Reading Shakespeare's Characters: Rhetoric, Ethics, and Identity
Although current theory has discredited the idea of a coherent, transcendent self, Shakespeare's characters still make themselves felt as a presence for readers and viewers alike. Confronting this paradox, Christy Desmet explores the role played by rhetoric in fashioning and representing Shakespearean character. She draws on classical and Renaissance texts, as well as on the work of such twentieth-century critics as Kenneth Burke and Paul de Man, bringing classical, Renaissance, and contemporary rhetoric into fruitful collision. Desmet redefines the nature of character by analyzing the function of character criticism and by developing a new perspective on Shakespearean character. She shows how rhetoric shapes character within the plays and the way characters are "read." She also examines the relationship between technique and theme by considering the connections between rhetorical representation and dramatic illusion and by discussing the relevance of rhetorical criticism to issues of gender. Works analyzed include Hamlet, Cymbeline, King John, Othello, The Winter's Tale, King Lear, Venus and Adonis, Measure for Measure, and All's Well That Ends Well.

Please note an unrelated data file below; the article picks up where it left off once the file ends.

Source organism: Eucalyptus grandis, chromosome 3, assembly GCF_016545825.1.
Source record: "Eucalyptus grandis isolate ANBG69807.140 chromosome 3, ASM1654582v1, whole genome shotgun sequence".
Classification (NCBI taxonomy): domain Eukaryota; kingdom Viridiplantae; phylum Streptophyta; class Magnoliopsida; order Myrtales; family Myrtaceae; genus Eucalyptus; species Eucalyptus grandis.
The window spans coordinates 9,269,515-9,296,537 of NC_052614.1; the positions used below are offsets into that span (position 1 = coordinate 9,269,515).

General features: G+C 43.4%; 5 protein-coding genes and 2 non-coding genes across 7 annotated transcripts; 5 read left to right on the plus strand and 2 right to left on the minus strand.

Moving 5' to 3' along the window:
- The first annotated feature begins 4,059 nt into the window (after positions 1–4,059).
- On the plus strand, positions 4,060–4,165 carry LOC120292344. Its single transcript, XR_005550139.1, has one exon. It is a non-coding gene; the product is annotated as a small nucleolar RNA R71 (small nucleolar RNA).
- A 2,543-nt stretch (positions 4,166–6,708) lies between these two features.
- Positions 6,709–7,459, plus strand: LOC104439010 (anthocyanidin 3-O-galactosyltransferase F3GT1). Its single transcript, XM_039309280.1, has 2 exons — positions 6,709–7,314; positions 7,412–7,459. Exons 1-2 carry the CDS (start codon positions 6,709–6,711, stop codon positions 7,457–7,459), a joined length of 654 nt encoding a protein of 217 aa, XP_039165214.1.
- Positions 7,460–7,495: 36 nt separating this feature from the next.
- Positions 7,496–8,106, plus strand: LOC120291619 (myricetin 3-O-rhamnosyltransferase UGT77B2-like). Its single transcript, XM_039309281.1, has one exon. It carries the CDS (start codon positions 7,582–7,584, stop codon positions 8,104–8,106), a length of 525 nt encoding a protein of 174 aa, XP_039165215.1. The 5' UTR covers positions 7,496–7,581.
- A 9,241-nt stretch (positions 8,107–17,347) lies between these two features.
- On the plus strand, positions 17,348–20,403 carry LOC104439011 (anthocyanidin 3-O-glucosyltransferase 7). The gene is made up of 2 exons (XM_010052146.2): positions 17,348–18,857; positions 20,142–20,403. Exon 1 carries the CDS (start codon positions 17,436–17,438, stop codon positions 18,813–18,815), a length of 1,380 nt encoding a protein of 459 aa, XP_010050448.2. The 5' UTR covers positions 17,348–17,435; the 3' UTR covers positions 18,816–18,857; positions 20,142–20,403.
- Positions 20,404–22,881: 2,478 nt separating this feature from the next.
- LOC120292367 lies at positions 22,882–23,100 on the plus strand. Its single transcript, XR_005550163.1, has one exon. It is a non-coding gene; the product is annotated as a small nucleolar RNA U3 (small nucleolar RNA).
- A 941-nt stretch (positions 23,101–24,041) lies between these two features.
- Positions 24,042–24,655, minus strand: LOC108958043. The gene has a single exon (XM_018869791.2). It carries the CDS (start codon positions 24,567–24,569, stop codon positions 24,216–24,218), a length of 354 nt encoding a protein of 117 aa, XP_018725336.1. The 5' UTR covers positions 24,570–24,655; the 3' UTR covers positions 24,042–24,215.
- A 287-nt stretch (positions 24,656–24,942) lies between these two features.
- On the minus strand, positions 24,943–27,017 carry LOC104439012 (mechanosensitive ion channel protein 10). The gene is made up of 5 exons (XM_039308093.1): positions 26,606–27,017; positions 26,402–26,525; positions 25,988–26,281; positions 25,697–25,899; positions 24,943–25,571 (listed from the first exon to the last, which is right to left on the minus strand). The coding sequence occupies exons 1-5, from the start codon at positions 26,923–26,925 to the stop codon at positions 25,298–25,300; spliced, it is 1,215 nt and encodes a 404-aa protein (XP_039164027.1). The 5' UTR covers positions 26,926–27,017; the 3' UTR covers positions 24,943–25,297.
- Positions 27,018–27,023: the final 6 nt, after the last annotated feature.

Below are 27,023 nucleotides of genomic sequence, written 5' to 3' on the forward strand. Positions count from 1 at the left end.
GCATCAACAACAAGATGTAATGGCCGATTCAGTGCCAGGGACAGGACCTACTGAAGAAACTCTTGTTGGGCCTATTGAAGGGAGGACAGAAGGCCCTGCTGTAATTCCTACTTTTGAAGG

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Ethos and Epideictic
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action actors allegory Angelo argues argument Aristotle audience becomes Bertram Burke's California Press Cambridge character criticism Claudio Coleridge Coleridge's Comedies culture Cymbeline Cymbeline's Desdemona dramatic Edgar English epideictic epideictic rhetoric essay ethical ethos Falstaff father fictional figure George Puttenham Hamlet Hecuba Helena Hermione hyperbole Iago Ibid identification identity illusion Imogen Isabella Jachimo judgment Kenneth Burke King Lear KingJohn language Lear's Leonati Leontes London Madeleine Doran Mariana Measure for Measure metaphor Methuen moral Morgann motives narrative narrator nature Ophelia oral orator Othello paradox perspective play's Player's plot Poetics poetry portrait Posthumus Posthumus's praise Princeton University Press prosopopoeia proverbs Puttenham Quintilian reader reading Renaissance rhetoricians Richardson role Samuel Taylor Coleridge scene sense sexual Shake Shakespeare Quarterly Shakespeare's plays simile social soliloquy speak speaker speare's speech style tion trans tropes Venus and Adonis Venus's verbal vice virtue Winter's Tale woman women words writing Yale University Press York
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